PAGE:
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Pamela McLean
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Pamela McLean commented on a post on Blogger.
Thanks David. Helpful update. Appreciated.

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Pamela McLean commented on a post on Blogger.
just to say that I read it my friend

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Thought provoking. Glad I happened upon this ( I only dip into google+ streams now and again or I'd drown in the them)

This prompted me to consider the labels that have been relevant for me (between me and the generations above and below me) - Mummy, Mum, Mother. There is also an extra label that my children used, which I associate with when they were at secondary school. They called me "Parent", and years later when it came up in conversation my daughter attributed it to the letters home which were to "Dear parent or guardian" - although on reflection now I realise that most of the time they were at secondary school I was the only parent around so it was very appropriate. I also remember my own decision when I was in secondary school to stop calling my parents "Mummy and Daddy" because it seemed babyish.

I'm called Mother and Mum by my "adult offspring". Hmm - what is the word for "children" who are no longer children? What about that expression "my children" - does the "my" have over-possesive connotations? How else can anyone signify this fact of relationship?

I relate differently to the different labels (Mummy, Mum, Mother). When the children were little I was always comfortable signing cards etc. as "Love from Mummy". Perhaps the word "Mummy"  feels the same as a name. Maybe that's because I have spoken it as a name for myself, using it instead of "me" when the children were tiny. ("Give it to Mummy." "Come to Mummy" "Show Mummy" etc).

I never used the words "Mum" or "Mother" in that way and don't have the same feeling about signing those words. Those words feel like a description rather than a signature. I don't "feel like me" if I try to use either of those words in writing a card etc.  I can understand why my mother changed from writing  "Love from.." (when my siblings and I were little and she was "Mummy") to writing "From you loving ...." (when we were adults and she was "Mother"). What I can't remember is if she wrote it "From you loving mother" - using a lower case "m" (i.e as a description - a common noun) or "From you loving Mother" - with a capital "M" (i.e. as her name - a proper noun).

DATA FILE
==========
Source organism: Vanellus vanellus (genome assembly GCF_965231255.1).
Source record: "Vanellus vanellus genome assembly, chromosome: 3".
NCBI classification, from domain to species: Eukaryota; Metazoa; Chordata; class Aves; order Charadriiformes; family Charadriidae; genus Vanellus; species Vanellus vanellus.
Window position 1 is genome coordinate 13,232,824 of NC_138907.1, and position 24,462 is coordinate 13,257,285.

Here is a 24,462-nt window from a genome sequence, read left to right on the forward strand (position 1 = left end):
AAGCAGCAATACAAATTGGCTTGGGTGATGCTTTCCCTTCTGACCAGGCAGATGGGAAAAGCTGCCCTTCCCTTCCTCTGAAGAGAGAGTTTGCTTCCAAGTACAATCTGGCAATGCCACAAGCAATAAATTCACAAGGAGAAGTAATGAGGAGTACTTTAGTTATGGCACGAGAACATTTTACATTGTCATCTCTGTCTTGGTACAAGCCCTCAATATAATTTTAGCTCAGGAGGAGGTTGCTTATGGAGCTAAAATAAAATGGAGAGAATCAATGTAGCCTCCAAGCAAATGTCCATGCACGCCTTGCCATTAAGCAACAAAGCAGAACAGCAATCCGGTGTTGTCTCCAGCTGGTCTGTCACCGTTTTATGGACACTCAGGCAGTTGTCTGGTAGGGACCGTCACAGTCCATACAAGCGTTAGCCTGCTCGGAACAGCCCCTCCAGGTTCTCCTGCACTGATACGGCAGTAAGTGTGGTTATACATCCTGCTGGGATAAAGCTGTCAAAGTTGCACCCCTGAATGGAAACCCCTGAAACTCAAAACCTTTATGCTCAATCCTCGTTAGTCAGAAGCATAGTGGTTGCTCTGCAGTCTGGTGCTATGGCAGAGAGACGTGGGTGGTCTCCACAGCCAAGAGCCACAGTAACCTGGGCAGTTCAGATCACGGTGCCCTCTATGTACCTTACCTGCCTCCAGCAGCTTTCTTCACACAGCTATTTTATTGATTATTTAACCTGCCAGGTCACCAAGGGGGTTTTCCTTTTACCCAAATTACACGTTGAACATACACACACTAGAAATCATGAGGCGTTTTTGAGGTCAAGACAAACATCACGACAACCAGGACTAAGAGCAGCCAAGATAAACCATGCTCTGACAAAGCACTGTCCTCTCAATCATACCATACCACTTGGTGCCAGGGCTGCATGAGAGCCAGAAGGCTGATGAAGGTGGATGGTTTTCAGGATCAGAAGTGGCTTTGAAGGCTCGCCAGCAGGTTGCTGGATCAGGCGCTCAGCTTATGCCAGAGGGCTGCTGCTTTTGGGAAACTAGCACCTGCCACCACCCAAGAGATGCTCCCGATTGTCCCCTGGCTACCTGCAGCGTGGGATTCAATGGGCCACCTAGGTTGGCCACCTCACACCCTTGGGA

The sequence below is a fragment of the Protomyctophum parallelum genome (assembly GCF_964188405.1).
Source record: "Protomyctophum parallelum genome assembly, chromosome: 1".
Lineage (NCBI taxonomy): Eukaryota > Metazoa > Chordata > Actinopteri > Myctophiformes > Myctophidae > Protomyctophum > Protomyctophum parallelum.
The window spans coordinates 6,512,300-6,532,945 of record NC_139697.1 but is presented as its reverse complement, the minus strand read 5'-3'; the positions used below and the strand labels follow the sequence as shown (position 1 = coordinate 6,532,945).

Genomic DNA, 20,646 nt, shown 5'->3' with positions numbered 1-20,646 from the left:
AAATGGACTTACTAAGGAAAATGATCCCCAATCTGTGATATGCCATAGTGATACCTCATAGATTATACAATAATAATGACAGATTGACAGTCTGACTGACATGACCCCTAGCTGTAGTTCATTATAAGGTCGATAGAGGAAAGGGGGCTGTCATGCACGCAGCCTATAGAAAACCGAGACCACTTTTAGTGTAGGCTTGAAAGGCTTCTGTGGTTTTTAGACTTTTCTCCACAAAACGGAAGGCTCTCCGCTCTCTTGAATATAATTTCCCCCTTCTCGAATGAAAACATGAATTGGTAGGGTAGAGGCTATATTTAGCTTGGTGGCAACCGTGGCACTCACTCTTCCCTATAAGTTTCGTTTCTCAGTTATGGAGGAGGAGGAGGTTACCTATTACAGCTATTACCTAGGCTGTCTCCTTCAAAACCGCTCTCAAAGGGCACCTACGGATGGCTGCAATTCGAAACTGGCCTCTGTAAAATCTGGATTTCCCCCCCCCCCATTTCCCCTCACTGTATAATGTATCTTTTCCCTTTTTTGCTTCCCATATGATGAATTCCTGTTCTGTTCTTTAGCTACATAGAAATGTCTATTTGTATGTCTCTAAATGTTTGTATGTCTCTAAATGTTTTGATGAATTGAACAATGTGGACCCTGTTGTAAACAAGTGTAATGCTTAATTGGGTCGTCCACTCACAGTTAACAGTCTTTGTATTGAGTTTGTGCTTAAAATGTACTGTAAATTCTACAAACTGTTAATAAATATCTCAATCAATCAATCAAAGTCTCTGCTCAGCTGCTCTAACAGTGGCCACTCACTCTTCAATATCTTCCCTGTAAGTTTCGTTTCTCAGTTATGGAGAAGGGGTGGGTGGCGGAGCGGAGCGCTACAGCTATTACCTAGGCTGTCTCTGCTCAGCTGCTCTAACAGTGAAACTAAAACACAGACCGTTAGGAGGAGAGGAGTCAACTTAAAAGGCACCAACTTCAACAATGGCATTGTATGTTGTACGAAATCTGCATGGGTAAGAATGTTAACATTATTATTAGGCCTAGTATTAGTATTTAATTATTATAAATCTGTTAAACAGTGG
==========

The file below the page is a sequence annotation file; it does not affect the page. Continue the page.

I think Morgan has chosen well. "Daddy" is what she wants to call you. It is her preferred special name for you now. It's a lovely special name for her to bestow on you. She can have permissions to call you whatever special name she chooses to call you. It might be Daddy now, and later it can be any special name she want to make up. It might even become David.

You can tell her that people sometimes have different names at different times and when she is older - in a few days, or months or years - she may want to change her choice - and give you a different name and that will be fine.

The important thing is that whatever special name she chooses to call you (out loud or in her head) she is right to know that she is very special to you. The most important thing is that you will always (to use an expression I learned from a Dutch friend) "be keeping her in a special place in your heart".

I suggest that this question about naming you "Daddy" is about one, or both, of the following.

One, she wants to be like other children she knows who have a daddy, and wants permission to claim that label for you.

Two, this is a recognition of wanting agreement about a specialness of relationship between the two of you. Such a "specialness of relationship" - especially if it is to have any long term stability (or stayability) - should be seen separately from any relationship that she has (or that you have) with anyone else (including either of her biological parents) at present or in future.

I don't really know, but that's how it seems to me.

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letting you know I read this david - thanks for sharing it
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